Misti Mountain Observatory - Astronomy Pages
Star Clusters
Solar System
7" Refractor

Geosynchronous Satellites near Orion Nebula

Click on photo for a larger image.
Object Notes:
While the horizontal streaks 1/4 up from the bottom of this image may appear to be defects in the photograph, they are simply satellite tracks. It may seem odd that so many satellite tracks appear in parallel in such a narrow band in this 45-minute exposure, They are clustered here because they belong to a particular class of satellites - the geosynchronous satellites.

These satellites orbit approximately 35,800 km (22,300 miles) above the surface of the earth, where their orbital velocity keeps them in a fixed position over a particular location directly above the equator. These satellites therefore appear to be stationary to an earth-bound observer.

Should you wonder why the satellites leave trails even though they appear stationary in the sky, the reason is that the telescope and camera are moving (tracking) to keep up with the rotation of the night sky, a consequence of the earth's rotation. The satellites trail in the photograph because the telescope sweeps past them during its exposure.

In this photograph, the satellite trails are at about -5 degrees, 39 minutes of declination. Their position in the sky will vary for astrophotographers at different lattitudes. Their apparent declination can be calculated as:

-1 * arctan(r * sin(Lat)) / (s - r * cos(Lat))
  • Lat = Latitude of photographer
  • r = Radius of Earth = 6,378km
  • s = distance of satellite from center of earth = 42,164km
This photograph was taken from a latitude of 35 degrees, so the calculated declination is:
arctan((6,378 * .57358) / (42,164 - 6,378 * .81915))
= -1 * arctan(3,658.3 / 36,940.5)
= -1 * arctan(.09903)
= -5.656 degrees
= -5 degrees, 39 minutes
Note: if you are in the southern hemisphere, the same calculation applies, except that the resulting declinations are North. For example, for 35 Degrees south latitude, the geosynchronous satellites would appear at a declination of 5 degrees 39 minutes North.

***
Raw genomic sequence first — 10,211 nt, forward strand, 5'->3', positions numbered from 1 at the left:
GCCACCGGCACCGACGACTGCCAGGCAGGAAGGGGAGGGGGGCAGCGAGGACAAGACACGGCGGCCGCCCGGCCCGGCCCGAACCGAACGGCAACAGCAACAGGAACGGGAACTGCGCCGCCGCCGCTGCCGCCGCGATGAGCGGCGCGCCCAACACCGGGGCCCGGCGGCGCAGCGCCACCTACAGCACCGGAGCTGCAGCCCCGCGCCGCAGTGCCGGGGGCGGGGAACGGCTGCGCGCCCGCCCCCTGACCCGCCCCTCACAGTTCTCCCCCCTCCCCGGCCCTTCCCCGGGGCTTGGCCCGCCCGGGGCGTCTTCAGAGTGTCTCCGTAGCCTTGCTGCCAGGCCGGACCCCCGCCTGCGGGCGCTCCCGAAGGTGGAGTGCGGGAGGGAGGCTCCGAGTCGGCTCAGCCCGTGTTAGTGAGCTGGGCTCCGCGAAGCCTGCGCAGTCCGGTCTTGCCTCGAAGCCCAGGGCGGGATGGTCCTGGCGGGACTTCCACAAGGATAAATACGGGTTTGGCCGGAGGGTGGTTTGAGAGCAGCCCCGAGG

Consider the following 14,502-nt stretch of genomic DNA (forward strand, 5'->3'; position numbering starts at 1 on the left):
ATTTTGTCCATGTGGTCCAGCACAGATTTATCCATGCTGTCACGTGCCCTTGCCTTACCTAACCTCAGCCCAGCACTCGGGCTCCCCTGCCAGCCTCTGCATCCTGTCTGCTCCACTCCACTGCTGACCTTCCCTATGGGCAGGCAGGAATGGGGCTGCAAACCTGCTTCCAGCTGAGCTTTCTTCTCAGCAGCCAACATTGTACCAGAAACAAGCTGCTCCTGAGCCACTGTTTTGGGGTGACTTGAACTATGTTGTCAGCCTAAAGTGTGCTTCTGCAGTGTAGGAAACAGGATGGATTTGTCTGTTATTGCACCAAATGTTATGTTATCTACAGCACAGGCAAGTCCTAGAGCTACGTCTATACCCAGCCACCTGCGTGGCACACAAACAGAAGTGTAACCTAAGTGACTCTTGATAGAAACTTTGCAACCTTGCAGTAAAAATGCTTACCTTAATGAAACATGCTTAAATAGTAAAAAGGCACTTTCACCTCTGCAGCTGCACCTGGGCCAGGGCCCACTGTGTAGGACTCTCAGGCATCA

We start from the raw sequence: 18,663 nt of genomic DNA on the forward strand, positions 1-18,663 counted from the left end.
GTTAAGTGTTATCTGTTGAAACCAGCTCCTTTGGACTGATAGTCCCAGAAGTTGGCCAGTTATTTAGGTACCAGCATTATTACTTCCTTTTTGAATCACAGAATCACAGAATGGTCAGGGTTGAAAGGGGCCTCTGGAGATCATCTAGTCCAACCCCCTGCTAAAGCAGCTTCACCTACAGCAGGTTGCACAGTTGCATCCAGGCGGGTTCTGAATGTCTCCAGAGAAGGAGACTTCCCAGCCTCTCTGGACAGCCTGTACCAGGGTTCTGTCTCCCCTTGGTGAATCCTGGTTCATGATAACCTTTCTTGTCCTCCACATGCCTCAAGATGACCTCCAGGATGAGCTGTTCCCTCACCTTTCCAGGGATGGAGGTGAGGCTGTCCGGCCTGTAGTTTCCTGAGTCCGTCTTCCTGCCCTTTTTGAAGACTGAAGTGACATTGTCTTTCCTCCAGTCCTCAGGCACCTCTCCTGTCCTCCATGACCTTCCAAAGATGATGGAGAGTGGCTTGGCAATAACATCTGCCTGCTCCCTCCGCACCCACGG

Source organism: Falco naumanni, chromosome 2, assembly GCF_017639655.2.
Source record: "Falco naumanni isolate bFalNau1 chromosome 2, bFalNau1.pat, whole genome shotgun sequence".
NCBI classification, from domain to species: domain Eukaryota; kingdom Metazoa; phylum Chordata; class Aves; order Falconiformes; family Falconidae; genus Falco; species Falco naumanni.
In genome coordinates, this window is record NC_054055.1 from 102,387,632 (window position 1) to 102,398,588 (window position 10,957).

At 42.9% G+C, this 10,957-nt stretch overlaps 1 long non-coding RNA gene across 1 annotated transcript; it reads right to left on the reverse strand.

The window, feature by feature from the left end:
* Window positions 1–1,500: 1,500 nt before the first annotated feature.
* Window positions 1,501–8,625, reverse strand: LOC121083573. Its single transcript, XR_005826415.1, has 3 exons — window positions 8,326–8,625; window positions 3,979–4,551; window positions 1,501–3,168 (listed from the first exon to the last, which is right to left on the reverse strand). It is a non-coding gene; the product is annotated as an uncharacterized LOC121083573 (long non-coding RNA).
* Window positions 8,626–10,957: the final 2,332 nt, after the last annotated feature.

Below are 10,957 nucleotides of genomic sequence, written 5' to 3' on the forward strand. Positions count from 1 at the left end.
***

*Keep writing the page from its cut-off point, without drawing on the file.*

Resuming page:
Latitude  Degrees  Minutes
         1         0       11
         5         0       53
        10        -1       46
        15        -2       38
        20        -3       27
        25        -4       14
        30        -4       58
        35        -5       39
        40        -6       17
        45        -6       50
        50        -7       19
        55        -7       44
        60        -8        4
        65        -8       20
        70        -8       32

You can download a simple Excel file to calculate a more precise value for your latitude.
Just place your latitude (in degrees) in cell A3 and see your results in cells C3 and D3.
Right-Click on the following link and "Save File As" to save the file on your PC:
Geosynchronous Satellite Declination Calculator
Takahashi FSQ 106N (on loan courtesy of Steve Mazlin)
Focal Ratio:
SBIG STL-11000 CCD camera
(See product review in July, 2004 issue of Sky & Telescope magazine.)
9 x 5 minutes Luminance unbinned
5 x 5 minutes each R/G/B, all unbinned
Meade 7" Refractor with STV Autoguider (Santa Barbara Instrument Group)
(See product review in May, 2003 issue of Astronomy magazine.)
See Photo/Guiding Equipment.
June 26, 2006
Post Processing:
CCDSoft, CCDSharp, MaxIM DL, Photoshop CS
Raw Files:
OrionBS_SW_061026_9i45m_L.FIT (Luminance, 45 min, 5-min subs)
OrionBS_SW_061026_5i25m_R.FIT (Red, 25 min, 5-min subs)
OrionBS_SW_061026_5i25m_G.FIT (Green, 25 min, 5-min subs)
OrionBS_SW_061026_5i25m_B.FIT (Blue, 25 min, 5-min subs)
(To Download files, RIGHT-CLICK on link and "Save Target As")